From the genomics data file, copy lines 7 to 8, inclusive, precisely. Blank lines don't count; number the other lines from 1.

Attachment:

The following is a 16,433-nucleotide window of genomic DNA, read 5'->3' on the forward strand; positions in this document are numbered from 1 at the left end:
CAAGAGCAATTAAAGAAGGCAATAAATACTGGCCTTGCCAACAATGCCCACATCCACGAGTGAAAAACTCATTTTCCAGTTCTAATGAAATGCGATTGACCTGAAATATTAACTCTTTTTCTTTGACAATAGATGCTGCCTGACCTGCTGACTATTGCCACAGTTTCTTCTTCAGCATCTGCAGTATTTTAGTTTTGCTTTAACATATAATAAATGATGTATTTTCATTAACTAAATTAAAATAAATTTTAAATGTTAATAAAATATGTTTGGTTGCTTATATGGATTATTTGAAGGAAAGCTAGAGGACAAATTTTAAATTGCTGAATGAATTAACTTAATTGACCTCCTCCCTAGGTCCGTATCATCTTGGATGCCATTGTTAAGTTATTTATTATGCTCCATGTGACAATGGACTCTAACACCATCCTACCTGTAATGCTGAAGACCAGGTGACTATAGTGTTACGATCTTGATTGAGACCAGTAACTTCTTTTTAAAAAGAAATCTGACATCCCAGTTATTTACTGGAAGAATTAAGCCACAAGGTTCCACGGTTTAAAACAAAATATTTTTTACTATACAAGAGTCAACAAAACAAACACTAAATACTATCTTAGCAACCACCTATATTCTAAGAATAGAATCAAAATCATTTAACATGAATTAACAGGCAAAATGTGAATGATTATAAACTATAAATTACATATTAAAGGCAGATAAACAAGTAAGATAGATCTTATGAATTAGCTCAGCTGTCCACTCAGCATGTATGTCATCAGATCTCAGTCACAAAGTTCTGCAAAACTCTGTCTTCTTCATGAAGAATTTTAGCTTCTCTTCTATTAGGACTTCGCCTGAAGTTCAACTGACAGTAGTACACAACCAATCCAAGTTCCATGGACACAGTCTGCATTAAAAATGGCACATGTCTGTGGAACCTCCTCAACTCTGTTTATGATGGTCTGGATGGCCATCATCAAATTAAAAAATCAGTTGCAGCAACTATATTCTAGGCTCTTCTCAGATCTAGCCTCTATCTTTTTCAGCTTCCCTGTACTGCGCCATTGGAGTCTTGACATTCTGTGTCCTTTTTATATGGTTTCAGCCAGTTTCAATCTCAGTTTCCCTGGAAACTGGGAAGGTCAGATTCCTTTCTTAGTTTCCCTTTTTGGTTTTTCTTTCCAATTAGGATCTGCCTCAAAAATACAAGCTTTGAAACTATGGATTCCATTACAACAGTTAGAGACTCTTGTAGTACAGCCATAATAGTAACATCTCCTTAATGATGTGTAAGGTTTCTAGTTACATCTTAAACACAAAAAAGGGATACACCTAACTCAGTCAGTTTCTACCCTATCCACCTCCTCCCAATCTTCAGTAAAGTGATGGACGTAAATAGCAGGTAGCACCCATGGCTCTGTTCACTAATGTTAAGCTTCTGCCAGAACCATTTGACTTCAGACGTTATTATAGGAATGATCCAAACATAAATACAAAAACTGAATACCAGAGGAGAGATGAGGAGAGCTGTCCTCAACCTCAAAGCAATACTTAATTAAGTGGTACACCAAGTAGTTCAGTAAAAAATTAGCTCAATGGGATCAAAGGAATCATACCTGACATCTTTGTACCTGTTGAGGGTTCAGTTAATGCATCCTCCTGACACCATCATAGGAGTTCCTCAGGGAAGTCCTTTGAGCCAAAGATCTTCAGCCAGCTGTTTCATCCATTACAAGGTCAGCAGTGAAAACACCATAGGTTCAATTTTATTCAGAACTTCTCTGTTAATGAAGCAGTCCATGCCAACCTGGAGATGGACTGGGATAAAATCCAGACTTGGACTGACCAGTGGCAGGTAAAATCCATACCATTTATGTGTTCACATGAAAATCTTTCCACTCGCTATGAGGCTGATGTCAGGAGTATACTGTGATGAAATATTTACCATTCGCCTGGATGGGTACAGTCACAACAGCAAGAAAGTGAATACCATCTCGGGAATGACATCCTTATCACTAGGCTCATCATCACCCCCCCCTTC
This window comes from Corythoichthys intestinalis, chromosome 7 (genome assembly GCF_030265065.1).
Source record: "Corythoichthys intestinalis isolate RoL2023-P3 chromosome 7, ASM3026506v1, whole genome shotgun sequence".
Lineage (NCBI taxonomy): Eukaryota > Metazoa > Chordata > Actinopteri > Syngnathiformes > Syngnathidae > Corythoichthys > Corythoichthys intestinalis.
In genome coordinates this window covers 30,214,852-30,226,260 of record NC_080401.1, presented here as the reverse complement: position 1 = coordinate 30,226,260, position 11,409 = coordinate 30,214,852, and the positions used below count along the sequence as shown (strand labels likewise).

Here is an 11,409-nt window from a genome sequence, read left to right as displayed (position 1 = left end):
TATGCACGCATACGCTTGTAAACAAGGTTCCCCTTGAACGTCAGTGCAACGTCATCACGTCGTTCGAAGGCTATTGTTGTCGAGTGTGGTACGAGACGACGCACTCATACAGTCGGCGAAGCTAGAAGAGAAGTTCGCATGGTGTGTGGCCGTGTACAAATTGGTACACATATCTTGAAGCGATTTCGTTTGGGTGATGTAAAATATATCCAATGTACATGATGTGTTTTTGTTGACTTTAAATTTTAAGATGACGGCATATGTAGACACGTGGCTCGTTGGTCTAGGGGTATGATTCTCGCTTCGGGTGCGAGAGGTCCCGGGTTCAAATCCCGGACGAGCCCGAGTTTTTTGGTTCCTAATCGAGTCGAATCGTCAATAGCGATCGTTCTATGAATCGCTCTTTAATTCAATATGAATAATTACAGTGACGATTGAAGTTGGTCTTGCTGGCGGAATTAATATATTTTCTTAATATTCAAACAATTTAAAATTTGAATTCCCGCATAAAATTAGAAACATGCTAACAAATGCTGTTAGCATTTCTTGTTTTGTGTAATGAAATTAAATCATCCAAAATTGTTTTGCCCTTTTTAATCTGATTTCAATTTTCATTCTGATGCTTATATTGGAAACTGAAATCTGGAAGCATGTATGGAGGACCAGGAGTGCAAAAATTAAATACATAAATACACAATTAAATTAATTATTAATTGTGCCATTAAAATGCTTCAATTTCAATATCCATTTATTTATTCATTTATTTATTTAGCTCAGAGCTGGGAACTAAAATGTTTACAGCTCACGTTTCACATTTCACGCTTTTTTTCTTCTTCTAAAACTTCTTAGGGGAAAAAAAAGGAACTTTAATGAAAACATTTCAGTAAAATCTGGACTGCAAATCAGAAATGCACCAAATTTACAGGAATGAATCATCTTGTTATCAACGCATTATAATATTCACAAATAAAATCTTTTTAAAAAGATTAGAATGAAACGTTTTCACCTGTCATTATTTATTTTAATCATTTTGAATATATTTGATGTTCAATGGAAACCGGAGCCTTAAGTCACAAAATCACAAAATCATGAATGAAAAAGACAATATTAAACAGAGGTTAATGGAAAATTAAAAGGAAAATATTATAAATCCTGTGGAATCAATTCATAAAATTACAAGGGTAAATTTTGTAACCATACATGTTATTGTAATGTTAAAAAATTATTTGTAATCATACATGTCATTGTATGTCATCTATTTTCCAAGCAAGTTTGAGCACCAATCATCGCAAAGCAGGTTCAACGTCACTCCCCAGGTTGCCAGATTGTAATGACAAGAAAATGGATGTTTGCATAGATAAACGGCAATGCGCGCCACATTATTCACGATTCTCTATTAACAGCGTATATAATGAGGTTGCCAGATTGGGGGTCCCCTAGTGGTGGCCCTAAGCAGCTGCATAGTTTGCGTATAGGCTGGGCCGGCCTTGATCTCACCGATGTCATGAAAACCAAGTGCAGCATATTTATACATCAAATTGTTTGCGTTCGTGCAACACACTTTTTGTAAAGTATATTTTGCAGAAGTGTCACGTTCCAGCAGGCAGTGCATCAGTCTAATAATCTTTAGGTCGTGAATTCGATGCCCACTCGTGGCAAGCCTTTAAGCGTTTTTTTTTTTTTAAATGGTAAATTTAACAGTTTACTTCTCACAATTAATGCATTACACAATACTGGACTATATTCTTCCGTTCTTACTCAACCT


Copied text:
Here is an 11,409-nt window from a genome sequence, read left to right as displayed (position 1 = left end):
TATGCACGCATACGCTTGTAAACAAGGTTCCCCTTGAACGTCAGTGCAACGTCATCACGTCGTTCGAAGGCTATTGTTGTCGAGTGTGGTACGAGACGACGCACTCATACAGTCGGCGAAGCTAGAAGAGAAGTTCGCATGGTGTGTGGCCGTGTACAAATTGGTACACATATCTTGAAGCGATTTCGTTTGGGTGATGTAAAATATATCCAATGTACATGATGTGTTTTTGTTGACTTTAAATTTTAAGATGACGGCATATGTAGACACGTGGCTCGTTGGTCTAGGGGTATGATTCTCGCTTCGGGTGCGAGAGGTCCCGGGTTCAAATCCCGGACGAGCCCGAGTTTTTTGGTTCCTAATCGAGTCGAATCGTCAATAGCGATCGTTCTATGAATCGCTCTTTAATTCAATATGAATAATTACAGTGACGATTGAAGTTGGTCTTGCTGGCGGAATTAATATATTTTCTTAATATTCAAACAATTTAAAATTTGAATTCCCGCATAAAATTAGAAACATGCTAACAAATGCTGTTAGCATTTCTTGTTTTGTGTAATGAAATTAAATCATCCAAAATTGTTTTGCCCTTTTTAATCTGATTTCAATTTTCATTCTGATGCTTATATTGGAAACTGAAATCTGGAAGCATGTATGGAGGACCAGGAGTGCAAAAATTAAATACATAAATACACAATTAAATTAATTATTAATTGTGCCATTAAAATGCTTCAATTTCAATATCCATTTATTTATTCATTTATTTATTTAGCTCAGAGCTGGGAACTAAAATGTTTACAGCTCACGTTTCACATTTCACGCTTTTTTTCTTCTTCTAAAACTTCTTAGGGGAAAAAAAAGGAACTTTAATGAAAACATTTCAGTAAAATCTGGACTGCAAATCAGAAATGCACCAAATTTACAGGAATGAATCATCTTGTTATCAACGCATTATAATATTCACAAATAAAATCTTTTTAAAAAGATTAGAATGAAACGTTTTCACCTGTCATTATTTATTTTAATCATTTTGAATATATTTGATGTTCAATGGAAACCGGAGCCTTAAGTCACAAAATCACAAAATCATGAATGAAAAAGACAATATTAAACAGAGGTTAATGGAAAATTAAAAGGAAAATATTATAAATCCTGTGGAATCAATTCATAAAATTACAAGGGTAAATTTTGTAACCATACATGTTATTGTAATGTTAAAAAATTATTTGTAATCATACATGTCATTGTATGTCATCTATTTTCCAAGCAAGTTTGAGCACCAATCATCGCAAAGCAGGTTCAACGTCACTCCCCAGGTTGCCAGATTGTAATGACAAGAAAATGGATGTTTGCATAGATAAACGGCAATGCGCGCCACATTATTCACGATTCTCTATTAACAGCGTATATAATGAGGTTGCCAGATTGGGGGTCCCCTAGTGGTGGCCCTAAGCAGCTGCATAGTTTGCGTATAGGCTGGGCCGGCCTTGATCTCACCGATGTCATGAAAACCAAGTGCAGCATATTTATACATCAAATTGTTTGCGTTCGTGCAACACACTTTTTGTAAAGTATATTTTGCAGAAGTGTCACGTTCCAGCAGGCAGTGCATCAGTCTAATAATCTTTAGGTCGTGAATTCGATGCCCACTCGTGGCAAGCCTTTAAGCGTTTTTTTTTTTTTAAATGGTAAATTTAACAGTTTACTTCTCACAATTAATGCATTACACAATACTGGACTATATTCTTCCGTTCTTACTCAACCT